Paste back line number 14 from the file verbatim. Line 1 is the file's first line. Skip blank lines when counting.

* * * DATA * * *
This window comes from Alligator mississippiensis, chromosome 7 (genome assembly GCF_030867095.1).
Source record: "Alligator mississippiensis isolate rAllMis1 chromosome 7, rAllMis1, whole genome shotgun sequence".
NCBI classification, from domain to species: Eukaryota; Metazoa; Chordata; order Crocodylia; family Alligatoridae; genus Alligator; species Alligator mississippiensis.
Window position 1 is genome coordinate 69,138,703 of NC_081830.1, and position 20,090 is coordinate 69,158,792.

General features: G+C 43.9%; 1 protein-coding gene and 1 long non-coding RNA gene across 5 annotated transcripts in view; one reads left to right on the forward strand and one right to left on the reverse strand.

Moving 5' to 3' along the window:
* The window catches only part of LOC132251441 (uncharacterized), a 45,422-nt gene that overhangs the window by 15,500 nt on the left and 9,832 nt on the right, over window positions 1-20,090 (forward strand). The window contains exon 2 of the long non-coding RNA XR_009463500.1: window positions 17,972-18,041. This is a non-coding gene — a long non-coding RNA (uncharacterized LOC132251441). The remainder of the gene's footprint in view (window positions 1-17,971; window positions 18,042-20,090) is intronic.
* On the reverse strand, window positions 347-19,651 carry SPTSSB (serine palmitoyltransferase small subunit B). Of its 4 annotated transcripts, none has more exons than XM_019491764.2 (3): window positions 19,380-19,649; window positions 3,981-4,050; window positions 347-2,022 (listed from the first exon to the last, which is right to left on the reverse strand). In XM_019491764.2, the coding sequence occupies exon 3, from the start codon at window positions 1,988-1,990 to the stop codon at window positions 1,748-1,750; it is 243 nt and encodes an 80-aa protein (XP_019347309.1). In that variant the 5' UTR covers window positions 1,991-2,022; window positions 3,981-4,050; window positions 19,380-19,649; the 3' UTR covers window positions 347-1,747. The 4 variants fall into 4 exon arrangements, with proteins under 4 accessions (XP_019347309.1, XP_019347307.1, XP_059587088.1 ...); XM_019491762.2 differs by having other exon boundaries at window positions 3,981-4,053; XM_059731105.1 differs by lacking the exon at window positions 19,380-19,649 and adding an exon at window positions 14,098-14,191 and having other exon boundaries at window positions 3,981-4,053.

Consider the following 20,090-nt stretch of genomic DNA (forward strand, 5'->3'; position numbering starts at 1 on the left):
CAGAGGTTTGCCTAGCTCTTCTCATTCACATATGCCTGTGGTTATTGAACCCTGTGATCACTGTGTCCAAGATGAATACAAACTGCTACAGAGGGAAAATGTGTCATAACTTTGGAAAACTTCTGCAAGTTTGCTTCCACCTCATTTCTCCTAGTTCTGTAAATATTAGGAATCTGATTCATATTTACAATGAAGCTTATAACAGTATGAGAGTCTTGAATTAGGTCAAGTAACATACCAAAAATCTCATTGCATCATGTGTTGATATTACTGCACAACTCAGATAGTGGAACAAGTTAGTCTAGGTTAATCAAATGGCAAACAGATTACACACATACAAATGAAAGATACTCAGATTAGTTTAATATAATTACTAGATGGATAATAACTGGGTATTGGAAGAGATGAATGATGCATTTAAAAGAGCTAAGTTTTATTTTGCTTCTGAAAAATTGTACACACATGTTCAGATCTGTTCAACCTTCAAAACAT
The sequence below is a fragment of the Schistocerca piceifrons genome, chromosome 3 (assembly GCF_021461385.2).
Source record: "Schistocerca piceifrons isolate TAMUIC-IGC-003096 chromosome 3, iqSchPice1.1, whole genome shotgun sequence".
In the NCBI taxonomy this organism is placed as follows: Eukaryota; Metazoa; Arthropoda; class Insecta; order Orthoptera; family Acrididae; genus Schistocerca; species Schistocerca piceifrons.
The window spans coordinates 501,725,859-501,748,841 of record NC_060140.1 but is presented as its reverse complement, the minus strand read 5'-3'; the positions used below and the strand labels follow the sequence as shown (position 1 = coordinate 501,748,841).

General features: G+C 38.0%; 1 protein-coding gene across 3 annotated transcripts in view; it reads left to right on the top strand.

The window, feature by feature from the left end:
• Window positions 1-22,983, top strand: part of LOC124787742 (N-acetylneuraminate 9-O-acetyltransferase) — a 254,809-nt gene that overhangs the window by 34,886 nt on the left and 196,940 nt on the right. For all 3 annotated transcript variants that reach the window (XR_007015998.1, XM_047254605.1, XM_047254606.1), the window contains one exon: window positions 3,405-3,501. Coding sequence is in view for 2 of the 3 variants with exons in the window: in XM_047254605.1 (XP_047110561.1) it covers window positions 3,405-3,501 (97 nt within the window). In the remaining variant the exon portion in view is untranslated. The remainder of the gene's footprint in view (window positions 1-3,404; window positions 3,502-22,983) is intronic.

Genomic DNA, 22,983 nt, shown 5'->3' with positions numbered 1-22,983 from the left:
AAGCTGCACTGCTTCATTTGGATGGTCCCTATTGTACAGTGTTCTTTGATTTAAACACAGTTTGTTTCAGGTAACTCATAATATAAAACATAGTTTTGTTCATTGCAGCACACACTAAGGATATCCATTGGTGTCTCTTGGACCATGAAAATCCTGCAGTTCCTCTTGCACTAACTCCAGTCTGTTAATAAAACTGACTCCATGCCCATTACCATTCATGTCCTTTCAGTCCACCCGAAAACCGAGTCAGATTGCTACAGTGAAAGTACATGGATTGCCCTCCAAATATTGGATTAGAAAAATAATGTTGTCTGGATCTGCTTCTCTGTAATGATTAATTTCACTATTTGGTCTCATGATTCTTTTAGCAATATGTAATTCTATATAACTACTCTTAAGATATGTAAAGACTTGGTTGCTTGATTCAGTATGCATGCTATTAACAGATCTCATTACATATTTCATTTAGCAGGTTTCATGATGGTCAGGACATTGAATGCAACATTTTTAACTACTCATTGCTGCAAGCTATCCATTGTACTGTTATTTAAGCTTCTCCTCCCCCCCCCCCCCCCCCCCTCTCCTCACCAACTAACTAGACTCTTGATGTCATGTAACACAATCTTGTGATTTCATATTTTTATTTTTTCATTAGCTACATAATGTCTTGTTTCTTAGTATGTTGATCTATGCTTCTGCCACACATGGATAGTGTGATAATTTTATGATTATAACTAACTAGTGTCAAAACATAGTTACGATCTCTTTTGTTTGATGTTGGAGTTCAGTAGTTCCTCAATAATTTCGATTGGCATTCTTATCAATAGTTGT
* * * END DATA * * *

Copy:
The window spans coordinates 501,725,859-501,748,841 of record NC_060140.1 but is presented as its reverse complement, the minus strand read 5'-3'; the positions used below and the strand labels follow the sequence as shown (position 1 = coordinate 501,748,841).